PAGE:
UPDATED 23:17 EDT / AUGUST 16 2016


Microsoft-Intel ‘mixed reality’ partnership will be more than interesting

Mixed reality, merged reality, augmented reality. Everyone is talking about it, not least because a game called Pokémon Go seemed to render the abbreviation AR (augmented reality) mainstream.

But lest we forget, a long time before Pikachu started rearing his cute head from the Empire State building all the way to Trafalgar Square, Microsoft had been trying to sell us on the budding concept of AR for quite some time in the form of its headset HoloLens.

Microsoft Chief Executive Satya Nadella has gone on the record a few times talking about Microsoft’s vision, how HoloLens is the future, and how even Pokémon Go impressed him. The same subject was recently taken up by Terry Myerson, executive vice president of Microsoft’s Windows and Devices Group, at this week’s Intel Developer Forum in San Francisco.

Myerson announced two things related to AR. The first was that Microsoft is partnering with Intel Corp.  – a company that is presently heavily focused on AR and VR – to create mixed reality ready PCs and head mounted displays (HMDs).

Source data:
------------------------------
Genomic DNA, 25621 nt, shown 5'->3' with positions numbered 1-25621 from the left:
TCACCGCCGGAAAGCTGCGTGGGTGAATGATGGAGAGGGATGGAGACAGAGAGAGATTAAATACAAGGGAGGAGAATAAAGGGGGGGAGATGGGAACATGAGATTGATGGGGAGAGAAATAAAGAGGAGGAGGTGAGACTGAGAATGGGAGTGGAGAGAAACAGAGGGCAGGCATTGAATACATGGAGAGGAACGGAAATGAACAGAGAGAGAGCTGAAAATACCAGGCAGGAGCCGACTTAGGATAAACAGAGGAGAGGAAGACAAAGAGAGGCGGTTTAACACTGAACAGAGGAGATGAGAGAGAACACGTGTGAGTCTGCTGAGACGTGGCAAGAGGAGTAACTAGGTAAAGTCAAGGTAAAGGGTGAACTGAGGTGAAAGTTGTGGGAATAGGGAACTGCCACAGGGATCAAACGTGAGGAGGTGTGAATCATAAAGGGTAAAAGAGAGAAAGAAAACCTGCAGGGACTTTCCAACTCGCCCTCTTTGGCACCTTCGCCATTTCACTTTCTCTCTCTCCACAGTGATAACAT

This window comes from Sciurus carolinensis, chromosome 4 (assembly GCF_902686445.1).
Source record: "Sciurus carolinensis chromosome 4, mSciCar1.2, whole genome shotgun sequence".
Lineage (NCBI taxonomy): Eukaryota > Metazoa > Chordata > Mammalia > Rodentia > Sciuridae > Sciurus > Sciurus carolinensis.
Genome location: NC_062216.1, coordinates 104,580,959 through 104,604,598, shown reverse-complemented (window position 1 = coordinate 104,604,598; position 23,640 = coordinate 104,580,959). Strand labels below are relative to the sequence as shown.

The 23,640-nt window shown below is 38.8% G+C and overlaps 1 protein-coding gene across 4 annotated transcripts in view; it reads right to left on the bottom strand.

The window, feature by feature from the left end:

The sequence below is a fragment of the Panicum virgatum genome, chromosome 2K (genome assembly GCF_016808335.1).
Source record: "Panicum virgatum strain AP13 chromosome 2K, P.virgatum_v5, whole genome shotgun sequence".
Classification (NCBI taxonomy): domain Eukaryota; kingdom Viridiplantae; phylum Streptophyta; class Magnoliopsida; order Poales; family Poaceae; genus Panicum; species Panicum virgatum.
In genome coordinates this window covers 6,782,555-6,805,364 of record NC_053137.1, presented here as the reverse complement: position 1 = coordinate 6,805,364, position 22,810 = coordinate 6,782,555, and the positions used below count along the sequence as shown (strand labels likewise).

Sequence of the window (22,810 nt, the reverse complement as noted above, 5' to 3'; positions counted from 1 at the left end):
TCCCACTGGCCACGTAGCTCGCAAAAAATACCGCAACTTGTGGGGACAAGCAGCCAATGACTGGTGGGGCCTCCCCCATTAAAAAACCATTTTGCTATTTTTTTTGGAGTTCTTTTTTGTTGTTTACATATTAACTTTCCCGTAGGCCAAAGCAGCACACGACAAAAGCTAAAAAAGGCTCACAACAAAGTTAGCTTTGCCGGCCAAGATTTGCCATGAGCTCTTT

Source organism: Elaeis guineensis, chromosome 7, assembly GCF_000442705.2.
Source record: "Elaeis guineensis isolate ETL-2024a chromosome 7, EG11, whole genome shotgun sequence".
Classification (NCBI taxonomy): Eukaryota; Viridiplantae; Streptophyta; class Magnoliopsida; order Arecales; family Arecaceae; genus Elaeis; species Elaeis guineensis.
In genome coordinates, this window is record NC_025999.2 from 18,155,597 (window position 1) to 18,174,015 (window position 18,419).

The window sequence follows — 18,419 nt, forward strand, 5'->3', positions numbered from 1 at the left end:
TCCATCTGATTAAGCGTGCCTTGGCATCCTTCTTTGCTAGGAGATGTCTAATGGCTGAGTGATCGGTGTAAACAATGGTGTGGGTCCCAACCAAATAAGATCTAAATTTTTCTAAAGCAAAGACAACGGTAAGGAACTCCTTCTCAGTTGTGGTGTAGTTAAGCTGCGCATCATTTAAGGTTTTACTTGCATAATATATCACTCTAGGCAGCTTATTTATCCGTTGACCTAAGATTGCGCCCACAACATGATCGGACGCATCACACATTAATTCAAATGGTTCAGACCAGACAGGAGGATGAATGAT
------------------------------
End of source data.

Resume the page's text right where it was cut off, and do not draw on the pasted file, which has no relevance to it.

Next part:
“Our shared goal is to enable our hardware partners to build a broad range of devices for the mainstream consumer and business markets,” said Myerson, adding, “We are working with several partners on the spec today, and plan to publicly release v1 of the spec at the Windows Hardware Engineering Community (WinHEC) conference in Shenzhen in December.”

Next, Myerson said that Microsoft will be releasing an update to Windows 10 that will enable regular PCs to run the Windows Holographic shell  – demoed below.

Intel CEO Brian Krzanich also waxed about “merged reality,’ the medium in which you can immerse yourself in the “digitized splendor of Michelangelo” without cracking your kneecap on a table leg. “The virtual world doesn’t need to be virtual; it can be real,” said Krzanich, introducing Project Alloy, a mixed reality toy whose intent is to better merge physical and virtual space.

And if you’re interested in seeing what games played on HoloLens might look like, one developer using an NES emulator gave us a demo recently of Super Mario being played merged with someone’s bedroom, while a team in Holland gave us a glimpse of what Pokémon Go might look like played with the AR unit.

Photo credit: Intel (Project Alloy)

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